Montana Takes Lumps, Then Strikes : 49er Has Four Fourth-Quarter Touchdown Passes to Beat Eagles, 38-28

<i> Times Staff Writer </i>

You can beat up on Joe Montana. But actually beating him is a little harder.

In fact, the Philadelphia Eagles weren’t in it at the end Sunday, losing to the San Francisco 49ers, 38-28, after sacking Montana eight times.

Knocked around for more than 45 minutes at Veterans Stadium, Montana, the National Football League’s quarterback of the 1980s, responded with four touchdown passes in the fourth quarter.

Thus, Montana, 33, took the game away from Randall Cunningham, 26, who is sometimes called the quarterback of the 1990s. Cunningham had the Eagles ahead after two quarters, 12-10, after three, 18-10, and in the fourth, 21-10 and 28-17, before the deluge.

Montana completed 11 of 12 passes in the fourth quarter for 228 of his 428 total yards passing.


Montana’s new coach, George Seifert, who replaced Bill Walsh this season, said: “Montana’s coolness under pressure was the difference in a hell of a game between two fine football teams.”

The Eagles (2-1) were playing for field goals most of the afternoon, collecting four plus a safety and two touchdowns. The 49ers (3-0), their eyes on the end zone, got five touchdown passes from Montana.

The five matched his 49er high on a day when he needed some courage to keep standing in against one of the NFL’s rougher defensive lines.

“That’s part of the game,” Montana said after taking a long series of brutal hits from Reggie White, Jerome Brown and the others in Philadelphia’s quick, massive four-man line. “Everyone gets hit in this league.”

But not this often. And not this hard.

Still, this was not unexpected.

Philadelphia Coach Buddy Ryan, a defensive expert, aimed to win by attacking the 49ers up the middle, shutting down their running game and their short passing offense thereby forcing the defending Super Bowl champions to try to win with big plays--or not at all.

Ryan’s plan worked so well in the first three quarters that the 49ers gained only one yard running and but one touchdown passing. Montana had possession for only three minutes.

And even on Montana’s first-quarter touchdown, the Eagles had almost every 49er plugged or otherwise defensed except flanker Jerry Rice, who outplayed Eagle cornerback Izel Jenkins on his way into the open.

There, Montana, going down, hit him with a long pass on a 68-yard scoring play.

The 49ers otherwise weren’t a factor on series after series for three quarters. So, in the fourth quarter they threw out their game plan and went into a four-receiver offense, which most NFL teams are using this season.

The Eagles, like most NFL teams, was defenseless against this.

“We couldn’t tackle,” Ryan said. “We didn’t get a rush on the passer.”

Thus in the end, Montana won with four kinds of touchdown passes.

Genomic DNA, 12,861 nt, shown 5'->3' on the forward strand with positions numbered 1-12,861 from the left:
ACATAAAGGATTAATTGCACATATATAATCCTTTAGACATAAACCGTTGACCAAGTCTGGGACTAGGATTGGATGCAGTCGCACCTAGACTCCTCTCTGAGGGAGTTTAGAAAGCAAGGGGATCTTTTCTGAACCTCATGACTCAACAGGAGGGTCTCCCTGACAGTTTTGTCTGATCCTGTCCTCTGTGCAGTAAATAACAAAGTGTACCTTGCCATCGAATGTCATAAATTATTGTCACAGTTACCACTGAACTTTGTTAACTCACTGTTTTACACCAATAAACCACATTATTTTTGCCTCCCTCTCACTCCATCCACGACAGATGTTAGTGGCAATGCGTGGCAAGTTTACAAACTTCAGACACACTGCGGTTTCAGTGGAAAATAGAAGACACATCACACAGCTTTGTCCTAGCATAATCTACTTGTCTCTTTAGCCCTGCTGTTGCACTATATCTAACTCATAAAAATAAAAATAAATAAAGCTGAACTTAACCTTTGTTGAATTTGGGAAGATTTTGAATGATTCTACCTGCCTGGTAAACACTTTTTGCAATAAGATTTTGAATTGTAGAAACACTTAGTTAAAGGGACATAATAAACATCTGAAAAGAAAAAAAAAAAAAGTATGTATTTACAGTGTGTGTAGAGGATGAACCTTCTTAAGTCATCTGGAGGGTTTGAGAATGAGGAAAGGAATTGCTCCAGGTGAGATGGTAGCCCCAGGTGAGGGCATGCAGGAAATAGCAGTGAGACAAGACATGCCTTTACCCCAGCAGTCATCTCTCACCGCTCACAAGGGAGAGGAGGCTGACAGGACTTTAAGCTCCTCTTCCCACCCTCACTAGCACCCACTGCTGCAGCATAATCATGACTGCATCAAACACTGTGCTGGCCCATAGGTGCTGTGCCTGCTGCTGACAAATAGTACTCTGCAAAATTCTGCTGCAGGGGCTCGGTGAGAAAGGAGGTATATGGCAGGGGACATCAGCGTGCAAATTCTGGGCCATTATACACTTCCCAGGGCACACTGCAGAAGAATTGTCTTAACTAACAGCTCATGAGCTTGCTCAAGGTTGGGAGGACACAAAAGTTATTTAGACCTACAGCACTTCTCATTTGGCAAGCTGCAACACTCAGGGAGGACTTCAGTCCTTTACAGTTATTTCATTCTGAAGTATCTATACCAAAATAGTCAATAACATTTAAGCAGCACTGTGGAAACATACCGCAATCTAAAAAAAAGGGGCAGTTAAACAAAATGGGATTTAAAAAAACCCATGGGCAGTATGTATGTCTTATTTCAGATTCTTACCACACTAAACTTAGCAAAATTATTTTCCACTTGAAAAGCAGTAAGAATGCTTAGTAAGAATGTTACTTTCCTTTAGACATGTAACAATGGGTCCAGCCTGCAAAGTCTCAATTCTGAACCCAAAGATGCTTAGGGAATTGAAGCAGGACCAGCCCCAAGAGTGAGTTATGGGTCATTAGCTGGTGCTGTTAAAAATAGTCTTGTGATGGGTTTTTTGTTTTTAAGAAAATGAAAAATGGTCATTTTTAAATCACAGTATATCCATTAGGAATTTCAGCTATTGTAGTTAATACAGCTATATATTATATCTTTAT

First, he threw into the flat to a single-covered split end, John Taylor, who, after Jenkins missed the tackle, sprinted untouched into the end zone for a 70-yard play.

Next, ending a 75-yard drive, Montana threw an eight-yard pass to a back, Tom Rathman, who was running free in the end zone.

Then, after taking his eighth sack, Montana threw to a tight end running a crossing pattern, Brent Jones, for 25 yards and six more points.

Finally, Rice got open again, and Montana passed to him on a 33-yard touchdown play.

By contrast, the Eagle offense played conservatively.

Cunningham didn’t throw a pass in his first three series. And, time and again, the Eagles ran on first and second downs, forcing Cunningham to face third-and-long situations.

Against the 49ers, Cunningham failed to consistently make first downs in such circumstances. Few quarterbacks can.

Moreover, Cunningham seldom ran. Although he led the Eagles in rushing, he gained only 52 yards on eight scrambles. This wasn’t enough on a day when Montana outpassed him, 428-192 yards. Montana completed 25 of 34 passes and had one interception; Cunningham was 19 of 38 and also had one interception.

Seifert, like Ryan, is a former defensive coordinator. It’s difficult to tell what Seifert’s defense would have done had Cunningham attacked with rollout plays. But the 49ers didn’t have much trouble with Cunningham in the pocket.

Philadelphia’s most artistic scoring series came in the fourth quarter, in the midst of Montana’s touchdown burst, when Cunningham passed twice on first down and twice on second, once reaching former Raider tight end Jimmie Giles with a well thrown 31-yard pass down the middle--difficult to deliver accurately.

He also passed three yards to Giles for the touchdown, despite having to wait until third down to throw.

The Eagles looked better in the preseason when Cunningham was calling the plays himself.

And when Montana wasn’t on the other side of the ball. The 49ers have lost last year’s coach, but not last year’s quarterback.